“In Greek popular culture of the classical period and afterward Sappho was known primarily as an oversexed predator — of men,” he writes. In Sappho studies, there is “so little Sappho to study,” which may be a good way to ensure preconceived notions remain intact. But Mendelsohn takes pleasure in outlining new theories, demonstrating the vitality of ancient poetry as it makes its arduous journey through the centuries, surviving fires, floods, critics and “disapproving church fathers.” In Mendelsohn’s own translations, Sappho’s sentiments are so clear and familiar they could have been uttered this afternoon: “For the moment I catch sight of you there’s no / speech left in me.”

Elsewhere Mendelsohn finds subtle clues in a translation of Virgil’s verse by David Ferry, which unfortunately “smooths away” what he maintains is Virgil’s necessary oddness. Pay attention to the word placement. Ferry renders a line “The lofty walls of Rome” as opposed to the more accurate “walls of lofty Rome.” The latter reveals much more about empire than architecture, Mendelsohn points out. Throughout, his assessment is forensic and revelatory. His admonishment persuasive: Don’t correct the poet’s strangeness. Keep Virgil Weird.

Also: Celebrate complexity. Mendelsohn’s essay on Cavafy teaches us to appreciate the Greek poet’s unique perspective, “one that (as it were) allowed him to see history with a lover’s eye and love with a historian’s eye.” Mendelsohn argues for a nuanced reading, threading his way toward the “moving unity” of Cavafy’s poetry. While Mendelsohn is always compelled to note connections between work from another era and our own day, he understands in the case of Cavafy when this urge to “see him as one of us … threatens to take a crucial specificity away from him.”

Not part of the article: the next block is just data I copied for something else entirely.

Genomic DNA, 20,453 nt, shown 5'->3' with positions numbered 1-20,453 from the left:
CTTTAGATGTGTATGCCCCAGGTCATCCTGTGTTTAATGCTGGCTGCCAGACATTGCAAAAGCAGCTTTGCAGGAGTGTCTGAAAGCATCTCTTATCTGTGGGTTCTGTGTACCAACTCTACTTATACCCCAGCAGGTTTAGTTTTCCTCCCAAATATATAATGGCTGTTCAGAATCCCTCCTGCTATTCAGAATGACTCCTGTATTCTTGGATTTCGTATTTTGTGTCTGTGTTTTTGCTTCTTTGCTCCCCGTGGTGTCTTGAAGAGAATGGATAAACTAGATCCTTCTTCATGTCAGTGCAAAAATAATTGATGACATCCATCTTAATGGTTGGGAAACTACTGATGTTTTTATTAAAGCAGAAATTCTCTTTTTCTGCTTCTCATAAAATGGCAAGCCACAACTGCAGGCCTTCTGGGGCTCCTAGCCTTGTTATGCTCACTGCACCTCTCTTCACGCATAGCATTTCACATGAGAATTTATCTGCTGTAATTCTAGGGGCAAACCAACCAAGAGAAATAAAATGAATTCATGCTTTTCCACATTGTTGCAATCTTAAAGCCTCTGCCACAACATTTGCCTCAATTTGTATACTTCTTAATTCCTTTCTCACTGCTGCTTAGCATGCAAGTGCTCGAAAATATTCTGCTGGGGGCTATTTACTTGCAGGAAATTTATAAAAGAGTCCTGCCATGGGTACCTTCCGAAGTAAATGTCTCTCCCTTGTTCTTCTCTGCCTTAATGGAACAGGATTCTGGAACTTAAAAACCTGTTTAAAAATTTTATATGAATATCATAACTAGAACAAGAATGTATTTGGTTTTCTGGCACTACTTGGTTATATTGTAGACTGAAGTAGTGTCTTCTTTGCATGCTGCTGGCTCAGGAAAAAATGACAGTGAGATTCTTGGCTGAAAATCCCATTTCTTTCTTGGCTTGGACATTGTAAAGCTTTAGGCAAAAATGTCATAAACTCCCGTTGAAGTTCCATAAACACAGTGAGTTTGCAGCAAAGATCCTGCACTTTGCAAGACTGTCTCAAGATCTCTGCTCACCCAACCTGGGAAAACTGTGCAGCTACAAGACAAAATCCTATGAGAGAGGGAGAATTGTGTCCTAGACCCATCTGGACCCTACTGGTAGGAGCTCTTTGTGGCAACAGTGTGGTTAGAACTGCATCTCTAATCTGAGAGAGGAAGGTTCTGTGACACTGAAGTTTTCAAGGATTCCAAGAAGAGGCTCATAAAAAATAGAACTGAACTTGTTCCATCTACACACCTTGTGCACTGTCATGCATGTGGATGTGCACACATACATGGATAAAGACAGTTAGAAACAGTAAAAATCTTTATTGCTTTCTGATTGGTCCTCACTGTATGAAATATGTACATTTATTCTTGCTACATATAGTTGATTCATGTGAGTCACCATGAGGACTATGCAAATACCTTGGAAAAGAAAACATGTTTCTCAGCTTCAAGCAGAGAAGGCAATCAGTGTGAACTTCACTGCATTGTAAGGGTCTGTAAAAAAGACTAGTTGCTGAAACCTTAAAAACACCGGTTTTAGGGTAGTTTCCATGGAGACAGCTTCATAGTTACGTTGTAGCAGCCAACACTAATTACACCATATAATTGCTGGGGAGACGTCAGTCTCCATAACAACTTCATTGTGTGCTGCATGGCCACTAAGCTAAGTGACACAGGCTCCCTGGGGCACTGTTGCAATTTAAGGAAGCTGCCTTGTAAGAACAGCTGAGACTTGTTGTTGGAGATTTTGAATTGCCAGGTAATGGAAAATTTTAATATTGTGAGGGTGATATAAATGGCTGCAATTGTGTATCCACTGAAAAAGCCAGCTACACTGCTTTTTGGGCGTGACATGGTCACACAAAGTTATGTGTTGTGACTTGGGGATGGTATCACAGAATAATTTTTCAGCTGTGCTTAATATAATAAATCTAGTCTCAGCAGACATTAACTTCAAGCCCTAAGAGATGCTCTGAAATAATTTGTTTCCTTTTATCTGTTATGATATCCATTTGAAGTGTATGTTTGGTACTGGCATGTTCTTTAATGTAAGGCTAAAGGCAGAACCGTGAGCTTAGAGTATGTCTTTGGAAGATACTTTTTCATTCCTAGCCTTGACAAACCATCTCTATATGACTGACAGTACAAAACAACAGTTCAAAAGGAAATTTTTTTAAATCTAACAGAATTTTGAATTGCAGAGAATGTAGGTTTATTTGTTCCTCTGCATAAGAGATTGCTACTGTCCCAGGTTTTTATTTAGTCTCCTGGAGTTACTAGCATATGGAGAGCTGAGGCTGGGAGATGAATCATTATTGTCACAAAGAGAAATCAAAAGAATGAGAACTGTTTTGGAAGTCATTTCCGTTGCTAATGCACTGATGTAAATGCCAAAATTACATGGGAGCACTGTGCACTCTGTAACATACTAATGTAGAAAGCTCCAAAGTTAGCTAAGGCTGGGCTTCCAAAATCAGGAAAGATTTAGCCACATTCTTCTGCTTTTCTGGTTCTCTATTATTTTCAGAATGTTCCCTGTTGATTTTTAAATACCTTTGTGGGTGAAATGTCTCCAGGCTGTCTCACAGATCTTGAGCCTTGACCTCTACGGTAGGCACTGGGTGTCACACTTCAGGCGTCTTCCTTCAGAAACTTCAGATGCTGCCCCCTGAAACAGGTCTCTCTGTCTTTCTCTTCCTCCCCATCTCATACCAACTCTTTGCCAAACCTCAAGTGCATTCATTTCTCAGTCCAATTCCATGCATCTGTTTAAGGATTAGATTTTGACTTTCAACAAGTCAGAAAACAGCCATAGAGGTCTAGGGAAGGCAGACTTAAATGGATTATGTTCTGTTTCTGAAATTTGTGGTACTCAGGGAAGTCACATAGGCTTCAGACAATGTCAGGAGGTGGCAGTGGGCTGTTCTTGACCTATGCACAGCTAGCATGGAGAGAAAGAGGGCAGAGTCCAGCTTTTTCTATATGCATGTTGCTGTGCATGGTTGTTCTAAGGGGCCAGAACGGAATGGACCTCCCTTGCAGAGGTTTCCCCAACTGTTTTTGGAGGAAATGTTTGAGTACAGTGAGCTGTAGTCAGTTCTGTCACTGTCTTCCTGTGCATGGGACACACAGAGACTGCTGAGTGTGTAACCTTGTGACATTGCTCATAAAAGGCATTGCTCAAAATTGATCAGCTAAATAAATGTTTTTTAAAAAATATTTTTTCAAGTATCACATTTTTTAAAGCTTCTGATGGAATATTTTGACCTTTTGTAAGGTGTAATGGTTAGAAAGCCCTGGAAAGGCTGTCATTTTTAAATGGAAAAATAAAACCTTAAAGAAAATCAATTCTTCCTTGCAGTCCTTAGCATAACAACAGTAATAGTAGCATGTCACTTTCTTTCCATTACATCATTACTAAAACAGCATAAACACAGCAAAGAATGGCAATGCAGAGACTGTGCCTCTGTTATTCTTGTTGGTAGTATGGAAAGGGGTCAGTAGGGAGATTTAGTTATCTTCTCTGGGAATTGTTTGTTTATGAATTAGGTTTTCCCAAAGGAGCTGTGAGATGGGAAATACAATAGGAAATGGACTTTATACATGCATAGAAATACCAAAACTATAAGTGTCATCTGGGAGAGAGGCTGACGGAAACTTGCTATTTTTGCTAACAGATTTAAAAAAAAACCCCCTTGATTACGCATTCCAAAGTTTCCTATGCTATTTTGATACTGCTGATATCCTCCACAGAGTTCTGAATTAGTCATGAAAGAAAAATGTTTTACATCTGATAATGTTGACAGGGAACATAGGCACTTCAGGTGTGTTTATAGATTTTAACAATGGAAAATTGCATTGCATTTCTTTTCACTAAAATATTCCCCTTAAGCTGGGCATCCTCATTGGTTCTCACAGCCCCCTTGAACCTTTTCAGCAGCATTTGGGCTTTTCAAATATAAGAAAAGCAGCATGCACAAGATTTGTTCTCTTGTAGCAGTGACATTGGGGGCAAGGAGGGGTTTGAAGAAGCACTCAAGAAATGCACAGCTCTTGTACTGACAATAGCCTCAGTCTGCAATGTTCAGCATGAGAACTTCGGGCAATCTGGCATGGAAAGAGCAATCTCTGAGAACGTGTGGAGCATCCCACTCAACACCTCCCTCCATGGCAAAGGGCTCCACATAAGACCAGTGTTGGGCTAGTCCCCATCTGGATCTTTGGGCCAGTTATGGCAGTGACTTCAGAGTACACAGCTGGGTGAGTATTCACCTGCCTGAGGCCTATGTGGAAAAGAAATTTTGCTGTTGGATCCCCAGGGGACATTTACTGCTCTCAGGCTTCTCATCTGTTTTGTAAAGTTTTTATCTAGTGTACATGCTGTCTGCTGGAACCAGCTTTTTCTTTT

Complex assessments don’t preclude the occasional forceful thumbs down. In a section titled “Moderns,” Mendelsohn gathers up existing critical consensus, disagrees and then deflates Hanya Yanagihara’s epic examination of male friendship in her novel “A Little Life,” which had been praised as “the great gay novel.” Mendelsohn notes that the book is “curiously reticent about the accouterments of erotic life” familiar to many urban gay men.

Pans are necessary, and the burden is noticeable in each negative Mendelsohn review — not in the prose itself but in the evident lengths to which he has gone to familiarize himself with the author’s previous works, biography, interviews and other press coverage. This means Mendelsohn can slice an author’s Achilles but leave a reader jotting down a list of her other books, the ones he believes succeed. It’s a rare fairness.

A recurring theme of “Ecstasy and Terror” is that critical decisions must come through an appetite for learning. “To think is to make judgments based on knowledge: period,” Mendelsohn writes. As readers, we may never achieve what he once described as Susan Sontag’s “insatiable avidity,” but a good critic should lure us on, so that our pursuit of their knowledge is irresistible. Successful criticism leaves readers helpless to do anything but keep reading. A good critic, he writes, “hungers to make sense of that new thing, to analyze it, interpret it, make it mean something.” A good critic also ensures his omnivorousness extends to the reader. As Medusa might have said, “Gorge on.”

Craig Taylor is the author of “Londoners.”

From the Greeks to “Game of Thrones”
By Daniel Mendelsohn
378 pp. New York Review Books. Paper, $18.95.